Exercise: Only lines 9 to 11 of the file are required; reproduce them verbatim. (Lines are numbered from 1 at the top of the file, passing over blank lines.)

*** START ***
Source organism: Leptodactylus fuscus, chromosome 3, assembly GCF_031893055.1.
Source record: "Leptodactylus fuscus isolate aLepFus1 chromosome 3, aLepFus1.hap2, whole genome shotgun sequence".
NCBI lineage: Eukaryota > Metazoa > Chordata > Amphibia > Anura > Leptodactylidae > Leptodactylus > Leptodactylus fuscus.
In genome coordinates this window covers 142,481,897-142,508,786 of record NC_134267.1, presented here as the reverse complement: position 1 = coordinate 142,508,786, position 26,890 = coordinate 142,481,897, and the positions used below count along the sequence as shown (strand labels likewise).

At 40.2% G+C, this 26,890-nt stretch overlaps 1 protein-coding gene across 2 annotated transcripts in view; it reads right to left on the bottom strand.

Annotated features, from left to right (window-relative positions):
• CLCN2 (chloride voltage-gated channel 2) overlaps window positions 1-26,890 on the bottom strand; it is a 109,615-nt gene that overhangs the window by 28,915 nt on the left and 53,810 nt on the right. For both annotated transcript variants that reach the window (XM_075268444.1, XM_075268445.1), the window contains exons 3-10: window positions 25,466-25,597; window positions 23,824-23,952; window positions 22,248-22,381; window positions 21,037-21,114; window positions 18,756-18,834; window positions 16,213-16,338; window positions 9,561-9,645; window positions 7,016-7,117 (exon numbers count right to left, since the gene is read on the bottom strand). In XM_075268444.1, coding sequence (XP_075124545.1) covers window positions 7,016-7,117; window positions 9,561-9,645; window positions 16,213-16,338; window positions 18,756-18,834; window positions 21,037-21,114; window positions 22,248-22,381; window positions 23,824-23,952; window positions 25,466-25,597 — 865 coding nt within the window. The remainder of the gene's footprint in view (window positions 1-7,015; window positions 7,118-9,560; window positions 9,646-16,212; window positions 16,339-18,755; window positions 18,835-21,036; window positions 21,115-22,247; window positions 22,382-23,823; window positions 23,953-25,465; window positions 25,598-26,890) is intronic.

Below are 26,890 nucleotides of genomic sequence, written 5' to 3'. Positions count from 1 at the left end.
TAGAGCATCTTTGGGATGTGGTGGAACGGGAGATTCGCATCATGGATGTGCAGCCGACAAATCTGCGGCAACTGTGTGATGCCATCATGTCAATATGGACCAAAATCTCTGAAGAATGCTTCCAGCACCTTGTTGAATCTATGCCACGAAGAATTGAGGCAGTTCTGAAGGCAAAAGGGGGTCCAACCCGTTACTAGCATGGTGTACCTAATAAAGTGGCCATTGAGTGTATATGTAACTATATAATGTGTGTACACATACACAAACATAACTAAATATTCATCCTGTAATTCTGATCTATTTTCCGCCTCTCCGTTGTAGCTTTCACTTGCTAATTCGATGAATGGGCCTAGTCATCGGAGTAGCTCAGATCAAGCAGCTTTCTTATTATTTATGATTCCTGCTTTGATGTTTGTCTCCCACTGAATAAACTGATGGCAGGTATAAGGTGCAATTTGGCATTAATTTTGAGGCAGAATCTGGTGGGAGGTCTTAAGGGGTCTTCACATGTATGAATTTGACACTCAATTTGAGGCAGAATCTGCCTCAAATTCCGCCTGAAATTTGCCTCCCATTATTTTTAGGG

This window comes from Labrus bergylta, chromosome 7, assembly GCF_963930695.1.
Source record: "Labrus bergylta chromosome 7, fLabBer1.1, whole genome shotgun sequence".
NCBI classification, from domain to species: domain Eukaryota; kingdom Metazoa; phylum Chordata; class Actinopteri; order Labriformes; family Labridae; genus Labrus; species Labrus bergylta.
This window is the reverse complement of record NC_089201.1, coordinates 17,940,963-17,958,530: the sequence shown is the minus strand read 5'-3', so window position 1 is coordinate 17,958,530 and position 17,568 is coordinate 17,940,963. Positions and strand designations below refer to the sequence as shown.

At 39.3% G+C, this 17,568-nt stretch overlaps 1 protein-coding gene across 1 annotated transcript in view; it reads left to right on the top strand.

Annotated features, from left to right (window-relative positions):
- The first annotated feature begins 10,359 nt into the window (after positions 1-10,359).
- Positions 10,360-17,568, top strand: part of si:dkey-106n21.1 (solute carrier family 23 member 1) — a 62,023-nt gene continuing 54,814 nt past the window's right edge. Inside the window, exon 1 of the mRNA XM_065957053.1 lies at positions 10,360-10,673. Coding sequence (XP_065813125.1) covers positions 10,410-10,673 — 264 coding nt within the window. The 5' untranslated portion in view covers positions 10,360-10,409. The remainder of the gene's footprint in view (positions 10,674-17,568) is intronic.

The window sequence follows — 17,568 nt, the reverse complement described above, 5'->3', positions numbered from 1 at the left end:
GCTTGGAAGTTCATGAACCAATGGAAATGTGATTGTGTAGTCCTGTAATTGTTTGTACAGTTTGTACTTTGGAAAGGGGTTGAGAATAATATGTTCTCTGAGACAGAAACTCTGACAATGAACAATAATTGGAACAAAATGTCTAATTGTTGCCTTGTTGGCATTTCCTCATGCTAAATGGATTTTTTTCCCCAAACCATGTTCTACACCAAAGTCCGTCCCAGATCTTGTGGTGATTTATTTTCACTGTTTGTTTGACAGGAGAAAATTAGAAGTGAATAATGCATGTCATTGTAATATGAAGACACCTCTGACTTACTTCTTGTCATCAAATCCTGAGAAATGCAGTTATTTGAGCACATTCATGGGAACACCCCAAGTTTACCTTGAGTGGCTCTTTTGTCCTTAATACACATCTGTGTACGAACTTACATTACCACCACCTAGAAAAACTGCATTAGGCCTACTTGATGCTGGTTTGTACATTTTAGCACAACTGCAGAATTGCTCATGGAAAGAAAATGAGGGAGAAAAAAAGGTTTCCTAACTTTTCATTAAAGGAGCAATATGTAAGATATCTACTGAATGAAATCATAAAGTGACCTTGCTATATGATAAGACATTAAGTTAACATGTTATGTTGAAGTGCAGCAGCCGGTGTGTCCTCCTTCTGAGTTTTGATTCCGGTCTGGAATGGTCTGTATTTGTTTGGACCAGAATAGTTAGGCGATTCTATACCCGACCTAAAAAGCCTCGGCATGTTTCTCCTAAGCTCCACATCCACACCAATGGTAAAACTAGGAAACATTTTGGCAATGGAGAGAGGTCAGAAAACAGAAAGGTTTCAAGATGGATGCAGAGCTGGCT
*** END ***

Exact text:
TAGAGCATCTTTGGGATGTGGTGGAACGGGAGATTCGCATCATGGATGTGCAGCCGACAAATCTGCGGCAACTGTGTGATGCCATCATGTCAATATGGACCAAAATCTCTGAAGAATGCTTCCAGCACCTTGTTGAATCTATGCCACGAAGAATTGAGGCAGTTCTGAAGGCAAAAGGGGGTCCAACCCGTTACTAGCATGGTGTACCTAATAAAGTGGCCATTGAGTGTATATGTAACTATATAATGTGTGTACACATACACAAACATAACTAAATATTCATCCTGTAATTCTGATCTATTTTCCGCCTCTCCGTTGTAGCTTTCACTTGCTAATTCGATGAATGGGCCTAGTCATCGGAGTAGCTCAGATCAAGCAGCTTTCTTATTATTTATGATTCCTGCTTTGATGTTTGTCTCCCACTGAATAAACTGATGGCAGGTATAAGGTGCAATTTGGCATTAATTTTGAGGCAGAATCTGGTGGGAGGTCTTAAGGGGTCTTCACATGTATGAATTTGACACTCAATTTGAGGCAGAATCTGCCTCAAATTCCGCCTGAAATTTGCCTCCCATTATTTTTAGGG

This window comes from Labrus bergylta, chromosome 7, assembly GCF_963930695.1.
Source record: "Labrus bergylta chromosome 7, fLabBer1.1, whole genome shotgun sequence".